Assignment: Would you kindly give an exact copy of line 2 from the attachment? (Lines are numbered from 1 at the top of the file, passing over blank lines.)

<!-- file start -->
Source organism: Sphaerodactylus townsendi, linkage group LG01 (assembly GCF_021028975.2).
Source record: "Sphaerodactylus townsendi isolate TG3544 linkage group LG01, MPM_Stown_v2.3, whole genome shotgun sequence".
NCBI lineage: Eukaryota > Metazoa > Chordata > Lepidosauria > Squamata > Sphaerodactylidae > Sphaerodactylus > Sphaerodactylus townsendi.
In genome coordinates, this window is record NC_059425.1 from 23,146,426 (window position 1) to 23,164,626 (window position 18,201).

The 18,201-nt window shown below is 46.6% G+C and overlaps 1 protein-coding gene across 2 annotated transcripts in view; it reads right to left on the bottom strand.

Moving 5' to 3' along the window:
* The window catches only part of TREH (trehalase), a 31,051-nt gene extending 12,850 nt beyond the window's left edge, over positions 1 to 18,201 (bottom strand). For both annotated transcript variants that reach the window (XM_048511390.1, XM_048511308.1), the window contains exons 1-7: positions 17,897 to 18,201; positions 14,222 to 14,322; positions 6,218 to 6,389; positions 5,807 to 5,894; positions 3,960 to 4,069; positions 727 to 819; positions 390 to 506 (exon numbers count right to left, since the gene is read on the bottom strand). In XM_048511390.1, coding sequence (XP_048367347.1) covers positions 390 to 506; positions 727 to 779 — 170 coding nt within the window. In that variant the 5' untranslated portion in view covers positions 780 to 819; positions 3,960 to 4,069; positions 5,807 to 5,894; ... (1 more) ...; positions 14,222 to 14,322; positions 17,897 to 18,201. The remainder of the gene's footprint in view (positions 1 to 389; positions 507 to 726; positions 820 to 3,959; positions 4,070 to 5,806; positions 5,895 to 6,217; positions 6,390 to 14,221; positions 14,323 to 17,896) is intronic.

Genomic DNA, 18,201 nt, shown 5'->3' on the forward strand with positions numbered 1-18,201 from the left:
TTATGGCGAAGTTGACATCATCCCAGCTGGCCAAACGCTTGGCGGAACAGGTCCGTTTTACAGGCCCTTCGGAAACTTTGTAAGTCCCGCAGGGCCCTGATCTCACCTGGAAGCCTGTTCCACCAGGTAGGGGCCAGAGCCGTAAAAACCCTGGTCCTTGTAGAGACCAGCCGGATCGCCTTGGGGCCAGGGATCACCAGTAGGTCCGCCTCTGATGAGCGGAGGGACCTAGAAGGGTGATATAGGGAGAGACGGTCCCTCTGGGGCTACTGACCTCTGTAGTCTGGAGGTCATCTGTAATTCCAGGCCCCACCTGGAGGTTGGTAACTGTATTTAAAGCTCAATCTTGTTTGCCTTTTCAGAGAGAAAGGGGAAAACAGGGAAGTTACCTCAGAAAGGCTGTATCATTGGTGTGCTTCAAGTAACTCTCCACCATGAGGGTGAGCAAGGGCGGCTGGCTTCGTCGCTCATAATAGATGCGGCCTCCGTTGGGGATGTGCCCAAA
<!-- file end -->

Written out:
Source record: "Sphaerodactylus townsendi isolate TG3544 linkage group LG01, MPM_Stown_v2.3, whole genome shotgun sequence".